St. Helens to Beacon Rock
Beacon Rock, Washington, July 11, 2012
S/V Sequoia is at it again – but this time, it’s a relatively short cruise, up the Columbia River as far as Hood River or The Dalles – if we can get there! The challenge will be the water below the Bonneville Dam – running reportedly as much as 12 knots in the middle of the channel. We flat out can’t go 12 knots – our maximum is eight – so unless we find the back eddies, or unless the reports are all wrong, we may never make it to the dam. If we do make it, we hear they are having “nuclear days” in Hood River, with winds of 35 knots, 8 foot waves and hundreds of windsurfers and kiteboarders… Maybe more excitement there than we’ve ever seen out on an ocean!
Beacon Rock through the Bonneville Dam Locks to Cascade Locks
Our time at Beacon Rock was a real delight. You’re in the middle of the mountains, with evergreens all around, bright warm sunshine and friendly people. During our first full day there, I climbed Beacon Rock (an easy trail with 52 switchbacks up to the top.) The views were so beautiful and the hike so pleasant, that I persuaded Craig to come with me for a repeat on the second day.
To Hood River and Back
July 18, 2012
I left you in Cascade Locks last time I wrote, and since then we’ve been to Hood River and now back almost to Cascade Locks. Hood River was great, with warm winds, lots of sunshine, and clouds of board kites over the river, like a swarm of brilliantly colored mosquitos. The climate there has been a real contrast to the clouds and precipitation of Western Oregon.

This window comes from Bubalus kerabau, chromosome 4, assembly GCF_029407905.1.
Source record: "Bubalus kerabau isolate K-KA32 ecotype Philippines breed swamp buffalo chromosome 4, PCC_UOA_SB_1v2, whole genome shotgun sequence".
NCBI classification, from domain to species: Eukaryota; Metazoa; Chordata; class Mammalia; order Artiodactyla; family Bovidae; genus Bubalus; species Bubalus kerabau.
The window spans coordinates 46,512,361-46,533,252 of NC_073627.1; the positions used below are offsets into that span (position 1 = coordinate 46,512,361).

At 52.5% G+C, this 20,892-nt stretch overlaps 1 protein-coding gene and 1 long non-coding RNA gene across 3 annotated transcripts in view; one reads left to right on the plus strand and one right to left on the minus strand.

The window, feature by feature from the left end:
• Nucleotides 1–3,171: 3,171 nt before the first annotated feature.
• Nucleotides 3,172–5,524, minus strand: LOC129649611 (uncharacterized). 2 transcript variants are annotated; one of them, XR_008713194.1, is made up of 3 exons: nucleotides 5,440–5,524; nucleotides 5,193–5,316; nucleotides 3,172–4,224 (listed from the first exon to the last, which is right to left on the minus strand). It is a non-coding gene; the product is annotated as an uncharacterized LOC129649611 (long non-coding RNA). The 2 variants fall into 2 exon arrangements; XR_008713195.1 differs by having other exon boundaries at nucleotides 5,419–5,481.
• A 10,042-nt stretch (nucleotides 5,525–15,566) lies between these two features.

July 21, 2012
When I last wrote, we were anchored in Government Cove, just upriver from Cascade Locks. We spent a calm night on the anchor – no wind, not much current. It really is quite a beautiful spot. We pulled up the anchor and found it to be covered with a lot of mud and a certain amount of fishing tackle. We got underway in time to make the designated locking time for recreational boats at Bonneville Dam. As we passed under the Bridge of the Gods, I again noticed all the Indian fishing platforms. No one was fishing, but presumably when the salmon are running, there’s a lot of activity in this area. It would be fun to come back in September and see the fishing.